When it comes to recurring revenue, we all think we can do better. Or at least, we all hope to be able to do better and to constantly increase our profit. The good news is that you don’t have to stop at hopes and thoughts. You can actually go towards building strategies, as increasing your recurring revenue is definitely a goal that can be achieved.
In the following How-To guide, we’ll talk a bit about the ways through which your subscription business can increase its earnings or better said, can charge a fair amount of money, based on the value it brings to its subscribers. Squeezing your customers for every dime they own is not a good idea, but trying to align value with cost is definitely something you need to do.
One mention though. You need to always remember that recurring revenue is a metric you cannot particularly rely upon when trying to make future strategies. It is not a good idea to look at this metric and confuse it with details regarding your actual profitability. MRR only displays your revenue, without excluding costs. And it is on a determined amount of time. That’s why it is not recommended to use the December MRR when trying to set up profit growth strategies for the following year. It is a necessary metric, we’ll give you that, but MRR is or can be deceitful. So, watch out for it.
Sometimes, we undervalue our work
Indeed, this is a common problem in most subscription businesses, especially the ones that have only recently changed sides. They see pricing as the boogie man and prefer to lower it as much as they can afford, thinking that this way they will draw the attention of their customers. However, after some time, they realize that they are simply underpriced. They are not swimming in a sea of subscribers.
They are simply selling their work for a price that is just too low. Of course, this affects the MRR. So, the first thing you could do is start lifting that price until it displays your real value.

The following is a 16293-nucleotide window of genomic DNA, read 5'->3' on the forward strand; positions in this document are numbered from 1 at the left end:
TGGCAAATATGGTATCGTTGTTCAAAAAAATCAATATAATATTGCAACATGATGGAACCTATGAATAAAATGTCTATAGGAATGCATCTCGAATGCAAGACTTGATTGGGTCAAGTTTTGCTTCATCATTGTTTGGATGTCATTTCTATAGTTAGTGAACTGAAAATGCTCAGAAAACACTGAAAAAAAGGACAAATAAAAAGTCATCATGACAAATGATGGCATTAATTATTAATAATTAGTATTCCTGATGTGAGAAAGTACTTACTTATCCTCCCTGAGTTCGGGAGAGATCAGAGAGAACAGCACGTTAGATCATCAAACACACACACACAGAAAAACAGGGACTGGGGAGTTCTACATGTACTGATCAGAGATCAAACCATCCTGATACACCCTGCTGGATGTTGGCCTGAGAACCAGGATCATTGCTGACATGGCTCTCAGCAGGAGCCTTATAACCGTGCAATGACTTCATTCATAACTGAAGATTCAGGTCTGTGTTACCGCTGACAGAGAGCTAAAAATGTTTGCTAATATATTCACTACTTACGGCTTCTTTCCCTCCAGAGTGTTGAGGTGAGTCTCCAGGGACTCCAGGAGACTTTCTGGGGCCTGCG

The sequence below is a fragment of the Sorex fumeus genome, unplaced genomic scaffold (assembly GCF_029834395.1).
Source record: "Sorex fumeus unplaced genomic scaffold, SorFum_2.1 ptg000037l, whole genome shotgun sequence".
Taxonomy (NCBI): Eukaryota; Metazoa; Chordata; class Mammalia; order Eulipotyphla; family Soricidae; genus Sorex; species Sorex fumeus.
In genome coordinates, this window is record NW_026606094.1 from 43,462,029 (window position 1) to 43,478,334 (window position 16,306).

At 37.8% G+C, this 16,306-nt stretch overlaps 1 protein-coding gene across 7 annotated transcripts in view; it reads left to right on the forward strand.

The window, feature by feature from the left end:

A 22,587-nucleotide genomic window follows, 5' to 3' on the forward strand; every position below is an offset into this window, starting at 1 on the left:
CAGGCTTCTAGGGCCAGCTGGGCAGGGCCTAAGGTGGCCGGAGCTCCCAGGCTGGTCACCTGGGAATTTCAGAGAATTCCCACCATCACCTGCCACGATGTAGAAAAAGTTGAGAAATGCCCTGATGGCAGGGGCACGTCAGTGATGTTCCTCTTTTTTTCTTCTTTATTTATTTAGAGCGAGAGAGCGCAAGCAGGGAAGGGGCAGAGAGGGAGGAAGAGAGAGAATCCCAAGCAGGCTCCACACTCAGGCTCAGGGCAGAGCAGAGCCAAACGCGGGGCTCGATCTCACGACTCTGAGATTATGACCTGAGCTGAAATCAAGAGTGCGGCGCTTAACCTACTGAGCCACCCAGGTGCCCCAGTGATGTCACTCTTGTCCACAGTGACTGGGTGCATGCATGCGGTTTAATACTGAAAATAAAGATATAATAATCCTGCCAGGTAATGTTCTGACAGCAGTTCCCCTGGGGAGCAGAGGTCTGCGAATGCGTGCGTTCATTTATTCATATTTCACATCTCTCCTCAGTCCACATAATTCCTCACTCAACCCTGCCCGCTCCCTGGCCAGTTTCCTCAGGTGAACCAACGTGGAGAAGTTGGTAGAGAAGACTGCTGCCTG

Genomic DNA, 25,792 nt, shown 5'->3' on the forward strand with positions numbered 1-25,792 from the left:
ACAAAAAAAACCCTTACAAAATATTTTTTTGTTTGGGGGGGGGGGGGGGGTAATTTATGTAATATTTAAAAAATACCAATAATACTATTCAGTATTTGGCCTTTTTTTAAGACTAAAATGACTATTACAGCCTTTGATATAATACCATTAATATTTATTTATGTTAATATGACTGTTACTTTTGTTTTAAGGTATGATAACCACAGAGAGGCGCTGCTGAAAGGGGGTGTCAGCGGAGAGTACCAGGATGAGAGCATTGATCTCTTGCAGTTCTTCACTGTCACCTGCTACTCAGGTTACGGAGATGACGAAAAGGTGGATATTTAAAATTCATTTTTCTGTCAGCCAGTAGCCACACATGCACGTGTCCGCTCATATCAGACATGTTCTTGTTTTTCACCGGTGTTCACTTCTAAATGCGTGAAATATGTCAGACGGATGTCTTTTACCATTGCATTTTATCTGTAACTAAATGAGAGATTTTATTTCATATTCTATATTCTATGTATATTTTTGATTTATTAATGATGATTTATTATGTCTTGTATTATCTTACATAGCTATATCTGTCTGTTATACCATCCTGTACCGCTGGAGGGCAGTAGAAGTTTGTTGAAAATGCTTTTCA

There is even a right way to do this. You can start by doing by you should have done in the first place. Make an analysis of all the aspects that influence your price, the work you have put into creating your product, acquiring customers, providing subscribers with solid customer services and with a team of dedicated coders that can quickly fix problems. And don’t forget about your competition. You should have a look over what they are doing. Increase the pricing of your product and see what happens. Try not to overdo it, though.
Goodbye Free trial, hello Premium
There has always been a battle between these two, as you can imagine, each doing a great job at representing its side perfectly. Freemium does a lot for your subscriber, but not so much for you. Sure, it helps when you want to win over customers, but quite frankly, it doesn’t exactly help you in having them, if they are not paying, right? So, you need to ditch this plan and go for the paid version. It’s a lot more useful when it comes to serving your interests.
However, be prepared for a wave of goodbyes, as some of your subscribers will no longer pay for your services. Still, it is not the worst thing that could happen. That would be keeping all those subscribers that are unwilling to pay, close to you for a long, long time. They generate cost and bring no profit, so, yes, things could be worse than actually saying goodbye to them.